• Winter wheat and winter rye will produce massive root systems- great for breaking up tight, clay soil. They are also difficult to turn under in the spring unless you have access to a tiller.
  • Remember that spring planting may be delayed somewhat by a cover crop (except for oats and daikon radish), since you must allow about 2 weeks for the plants to break down. 

Be a good steward of the earth by planting a cover crop this fall.

PHOTO GALLERY

winter wheat and hairy vetchA mixture of winter wheat (tall plants) with hairy vetch (vining plants).

oat cover cropOats planted in the fall beginning to die from cold winter temperatures.

daikon forage radishFast growing daikon or forage radish sown in the fall produces a large root that can help break up compacted soil.

crimson clover on slopeCrimson clover holding soil in place on the sloped end of a raised bed.

rototiller turning cover cropLarge tillers are useful for turning under winter cover crop in the spring.

buckwheat bloomingBuckwheat blooms attract bees.

crimson clover in bloomCrimson clover in bloom.

Cover Crops for Vegetable Gardens

Type (L=Legume)Amount
(oz) to Sow
per 100 sq. ft
When to Sow**When to Turn
Under
Notes
Alfalfa (L)1/2Spring or late
summer
Fall
Spring
Needs warm temps for germination. Hardy and drought talerant.
Barley4Spring or late
summer/fall
Spring

Not as hardy as rye. Tolerates drought.

Buckwheat2.5Spring or summerAnytimeGrows quickly. Will reseed itself. Not hardy.
Crimson clover ***(L)3Spring or late
summer/fall
Fall
Spring
Beautiful spring blooms.
Forage radish*4Late summer/fallSpringLarge white roots break up clay soil. All parts are edible. Monitor for harlequin bugs.
Spring Oats*4Spring or
Late summer/fall
Summer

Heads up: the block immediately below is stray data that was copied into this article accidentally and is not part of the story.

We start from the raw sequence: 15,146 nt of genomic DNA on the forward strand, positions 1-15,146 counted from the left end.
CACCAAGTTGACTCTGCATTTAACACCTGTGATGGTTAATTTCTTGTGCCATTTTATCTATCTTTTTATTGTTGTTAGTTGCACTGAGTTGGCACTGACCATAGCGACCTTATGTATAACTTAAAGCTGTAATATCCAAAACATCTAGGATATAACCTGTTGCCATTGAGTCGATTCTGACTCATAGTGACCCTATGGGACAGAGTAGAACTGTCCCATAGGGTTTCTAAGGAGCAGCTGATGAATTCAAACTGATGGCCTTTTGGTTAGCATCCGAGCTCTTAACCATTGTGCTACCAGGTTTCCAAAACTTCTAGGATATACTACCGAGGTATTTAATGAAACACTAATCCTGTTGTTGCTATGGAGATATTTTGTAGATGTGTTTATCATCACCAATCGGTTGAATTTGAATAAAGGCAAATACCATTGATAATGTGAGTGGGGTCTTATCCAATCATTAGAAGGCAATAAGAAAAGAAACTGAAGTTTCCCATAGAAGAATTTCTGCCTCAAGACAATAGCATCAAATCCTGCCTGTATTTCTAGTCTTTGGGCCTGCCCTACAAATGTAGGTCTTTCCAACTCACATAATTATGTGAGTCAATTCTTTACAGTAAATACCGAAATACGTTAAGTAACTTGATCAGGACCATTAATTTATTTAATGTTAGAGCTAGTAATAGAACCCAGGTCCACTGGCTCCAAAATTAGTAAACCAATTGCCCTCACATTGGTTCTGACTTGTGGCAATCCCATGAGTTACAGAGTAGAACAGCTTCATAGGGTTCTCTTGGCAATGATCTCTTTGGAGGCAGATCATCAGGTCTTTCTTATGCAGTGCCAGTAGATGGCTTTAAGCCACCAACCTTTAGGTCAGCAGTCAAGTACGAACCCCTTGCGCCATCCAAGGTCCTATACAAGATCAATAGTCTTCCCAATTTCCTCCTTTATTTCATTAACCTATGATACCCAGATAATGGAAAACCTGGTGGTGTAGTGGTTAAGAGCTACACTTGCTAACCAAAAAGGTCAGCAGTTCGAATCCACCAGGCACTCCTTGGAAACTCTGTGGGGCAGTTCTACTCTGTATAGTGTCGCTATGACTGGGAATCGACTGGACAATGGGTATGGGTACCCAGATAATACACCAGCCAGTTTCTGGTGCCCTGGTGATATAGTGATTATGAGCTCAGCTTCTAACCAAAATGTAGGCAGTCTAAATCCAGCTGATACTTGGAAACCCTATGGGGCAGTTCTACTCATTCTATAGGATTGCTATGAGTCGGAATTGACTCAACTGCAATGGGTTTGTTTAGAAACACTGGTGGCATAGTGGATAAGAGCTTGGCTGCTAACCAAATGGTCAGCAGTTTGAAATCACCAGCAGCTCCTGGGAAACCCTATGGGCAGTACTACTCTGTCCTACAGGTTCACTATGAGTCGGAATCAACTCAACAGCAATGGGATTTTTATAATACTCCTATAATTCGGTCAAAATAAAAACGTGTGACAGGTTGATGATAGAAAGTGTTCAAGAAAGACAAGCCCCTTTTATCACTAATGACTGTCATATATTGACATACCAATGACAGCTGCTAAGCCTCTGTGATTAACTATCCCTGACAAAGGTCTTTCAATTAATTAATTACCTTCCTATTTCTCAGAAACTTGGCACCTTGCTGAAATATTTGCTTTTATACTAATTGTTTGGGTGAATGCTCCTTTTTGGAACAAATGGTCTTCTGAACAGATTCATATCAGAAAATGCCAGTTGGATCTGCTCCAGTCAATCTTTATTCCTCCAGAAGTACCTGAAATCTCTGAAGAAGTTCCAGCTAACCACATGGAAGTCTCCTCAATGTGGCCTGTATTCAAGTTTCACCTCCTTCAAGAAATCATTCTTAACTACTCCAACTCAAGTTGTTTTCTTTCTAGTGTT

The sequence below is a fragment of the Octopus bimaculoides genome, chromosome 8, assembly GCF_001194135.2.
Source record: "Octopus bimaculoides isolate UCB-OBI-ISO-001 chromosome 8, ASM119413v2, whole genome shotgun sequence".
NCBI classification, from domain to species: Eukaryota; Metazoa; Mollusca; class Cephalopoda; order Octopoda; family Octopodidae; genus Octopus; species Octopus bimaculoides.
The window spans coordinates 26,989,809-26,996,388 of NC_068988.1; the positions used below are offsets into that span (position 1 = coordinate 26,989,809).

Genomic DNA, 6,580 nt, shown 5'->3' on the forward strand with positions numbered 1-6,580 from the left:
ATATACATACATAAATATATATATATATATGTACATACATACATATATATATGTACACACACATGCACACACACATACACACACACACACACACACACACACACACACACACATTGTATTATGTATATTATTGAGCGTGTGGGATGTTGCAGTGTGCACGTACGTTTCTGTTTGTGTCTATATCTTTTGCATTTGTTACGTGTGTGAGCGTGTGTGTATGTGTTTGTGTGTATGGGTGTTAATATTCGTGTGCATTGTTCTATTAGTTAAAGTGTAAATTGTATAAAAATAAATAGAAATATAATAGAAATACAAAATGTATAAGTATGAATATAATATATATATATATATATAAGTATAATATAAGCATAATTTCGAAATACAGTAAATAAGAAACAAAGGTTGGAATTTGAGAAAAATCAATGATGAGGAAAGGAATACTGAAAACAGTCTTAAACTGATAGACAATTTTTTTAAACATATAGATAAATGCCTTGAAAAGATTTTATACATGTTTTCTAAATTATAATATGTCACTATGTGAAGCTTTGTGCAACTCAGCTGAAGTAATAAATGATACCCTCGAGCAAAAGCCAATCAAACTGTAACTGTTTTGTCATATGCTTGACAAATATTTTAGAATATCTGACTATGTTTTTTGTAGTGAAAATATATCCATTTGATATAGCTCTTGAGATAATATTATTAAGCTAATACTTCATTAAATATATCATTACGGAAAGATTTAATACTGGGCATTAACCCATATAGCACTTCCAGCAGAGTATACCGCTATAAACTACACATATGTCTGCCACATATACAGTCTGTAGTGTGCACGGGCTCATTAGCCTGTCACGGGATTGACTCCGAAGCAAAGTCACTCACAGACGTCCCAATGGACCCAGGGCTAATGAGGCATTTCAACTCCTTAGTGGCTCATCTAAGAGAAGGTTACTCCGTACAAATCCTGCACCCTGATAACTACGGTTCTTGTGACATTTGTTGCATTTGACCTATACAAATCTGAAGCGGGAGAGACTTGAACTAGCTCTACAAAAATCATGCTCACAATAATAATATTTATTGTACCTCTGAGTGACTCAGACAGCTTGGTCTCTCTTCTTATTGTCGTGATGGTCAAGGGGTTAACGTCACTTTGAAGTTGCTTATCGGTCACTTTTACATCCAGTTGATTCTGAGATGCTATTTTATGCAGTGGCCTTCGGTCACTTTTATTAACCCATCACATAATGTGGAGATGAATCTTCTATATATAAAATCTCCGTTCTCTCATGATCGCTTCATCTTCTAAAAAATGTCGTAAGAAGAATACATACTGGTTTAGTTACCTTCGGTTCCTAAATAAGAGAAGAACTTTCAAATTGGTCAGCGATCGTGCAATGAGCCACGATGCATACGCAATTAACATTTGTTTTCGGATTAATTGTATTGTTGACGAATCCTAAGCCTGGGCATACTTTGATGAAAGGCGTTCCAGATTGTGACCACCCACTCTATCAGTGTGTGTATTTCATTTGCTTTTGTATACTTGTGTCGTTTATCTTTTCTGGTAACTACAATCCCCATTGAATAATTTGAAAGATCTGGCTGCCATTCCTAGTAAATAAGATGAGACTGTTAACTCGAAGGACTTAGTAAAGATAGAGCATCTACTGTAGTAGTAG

Spring
Not cold hardy; tolerates low pH.
Winter rye4Late summer/fallSpring

Very hardy. Produces massive root systems.

Hairy vetch (L)3Late summer/fallSpringSlow to establish. Fairly hardy. Till under at bloom; can become a weed.
Winter wheat4Late summer/fallSpringCan be planted later than other cover crops.

*Will winter-kill in most years, leaving a “mat” of dead vegetation which can be planted through in spring or turned under.
**Sow late summer/fall crops from August 15- October 1, depending on location, species, and weather forecast.
*** Legumes, like crimson clover and hairy vetch take nitrogen from air and convert it into a form used by the plants. You can aid this natural process by purchasing an innoculant with your seed - Rhizobia spp. bacteria. You coat the cover crop seeds with the innoclant by mixing them together in a bag.

Videos

Additional Information

(PDF) Maryland Department of Agriculture - Plant Cover Crops

Maryland Grows Blog Posts on Cover Crops

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Reviewer: Raymond Weil, Ph.D., Dept. of Environmental Science and Technology, University of Maryland.

Author: Jon Traunfeld, University of Maryland Extension, Home and Garden Information Center